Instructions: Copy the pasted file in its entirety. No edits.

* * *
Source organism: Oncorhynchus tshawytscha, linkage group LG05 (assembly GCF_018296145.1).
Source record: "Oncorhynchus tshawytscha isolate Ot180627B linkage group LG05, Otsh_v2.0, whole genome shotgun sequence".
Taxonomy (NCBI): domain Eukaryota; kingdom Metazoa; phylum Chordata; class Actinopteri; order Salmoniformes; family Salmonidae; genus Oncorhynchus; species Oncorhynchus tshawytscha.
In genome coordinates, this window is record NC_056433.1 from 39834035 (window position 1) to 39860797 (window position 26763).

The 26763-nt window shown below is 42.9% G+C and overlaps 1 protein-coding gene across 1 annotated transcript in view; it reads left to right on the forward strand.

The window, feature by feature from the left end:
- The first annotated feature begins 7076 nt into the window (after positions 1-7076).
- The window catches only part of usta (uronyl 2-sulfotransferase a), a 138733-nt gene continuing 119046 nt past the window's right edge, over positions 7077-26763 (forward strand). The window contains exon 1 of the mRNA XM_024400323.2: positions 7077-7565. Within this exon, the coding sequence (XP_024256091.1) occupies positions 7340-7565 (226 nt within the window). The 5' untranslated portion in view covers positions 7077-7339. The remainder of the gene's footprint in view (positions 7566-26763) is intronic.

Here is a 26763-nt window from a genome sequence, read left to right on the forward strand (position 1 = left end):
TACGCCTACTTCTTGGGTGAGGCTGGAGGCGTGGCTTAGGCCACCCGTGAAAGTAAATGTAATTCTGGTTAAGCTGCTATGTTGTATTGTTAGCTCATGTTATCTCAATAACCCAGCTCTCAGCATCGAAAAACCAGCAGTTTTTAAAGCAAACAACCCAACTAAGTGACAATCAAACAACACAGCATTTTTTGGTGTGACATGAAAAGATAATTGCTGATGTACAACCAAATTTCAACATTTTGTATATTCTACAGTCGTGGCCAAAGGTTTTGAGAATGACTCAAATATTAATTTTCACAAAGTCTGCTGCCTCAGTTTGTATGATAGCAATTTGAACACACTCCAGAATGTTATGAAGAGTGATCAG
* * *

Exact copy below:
Source organism: Oncorhynchus tshawytscha, linkage group LG05 (assembly GCF_018296145.1).
Source record: "Oncorhynchus tshawytscha isolate Ot180627B linkage group LG05, Otsh_v2.0, whole genome shotgun sequence".
Taxonomy (NCBI): domain Eukaryota; kingdom Metazoa; phylum Chordata; class Actinopteri; order Salmoniformes; family Salmonidae; genus Oncorhynchus; species Oncorhynchus tshawytscha.
In genome coordinates, this window is record NC_056433.1 from 39834035 (window position 1) to 39860797 (window position 26763).

The 26763-nt window shown below is 42.9% G+C and overlaps 1 protein-coding gene across 1 annotated transcript in view; it reads left to right on the forward strand.

The window, feature by feature from the left end:
- The first annotated feature begins 7076 nt into the window (after positions 1-7076).
- The window catches only part of usta (uronyl 2-sulfotransferase a), a 138733-nt gene continuing 119046 nt past the window's right edge, over positions 7077-26763 (forward strand). The window contains exon 1 of the mRNA XM_024400323.2: positions 7077-7565. Within this exon, the coding sequence (XP_024256091.1) occupies positions 7340-7565 (226 nt within the window). The 5' untranslated portion in view covers positions 7077-7339. The remainder of the gene's footprint in view (positions 7566-26763) is intronic.

Here is a 26763-nt window from a genome sequence, read left to right on the forward strand (position 1 = left end):
TACGCCTACTTCTTGGGTGAGGCTGGAGGCGTGGCTTAGGCCACCCGTGAAAGTAAATGTAATTCTGGTTAAGCTGCTATGTTGTATTGTTAGCTCATGTTATCTCAATAACCCAGCTCTCAGCATCGAAAAACCAGCAGTTTTTAAAGCAAACAACCCAACTAAGTGACAATCAAACAACACAGCATTTTTTGGTGTGACATGAAAAGATAATTGCTGATGTACAACCAAATTTCAACATTTTGTATATTCTACAGTCGTGGCCAAAGGTTTTGAGAATGACTCAAATATTAATTTTCACAAAGTCTGCTGCCTCAGTTTGTATGATAGCAATTTGAACACACTCCAGAATGTTATGAAGAGTGATCAG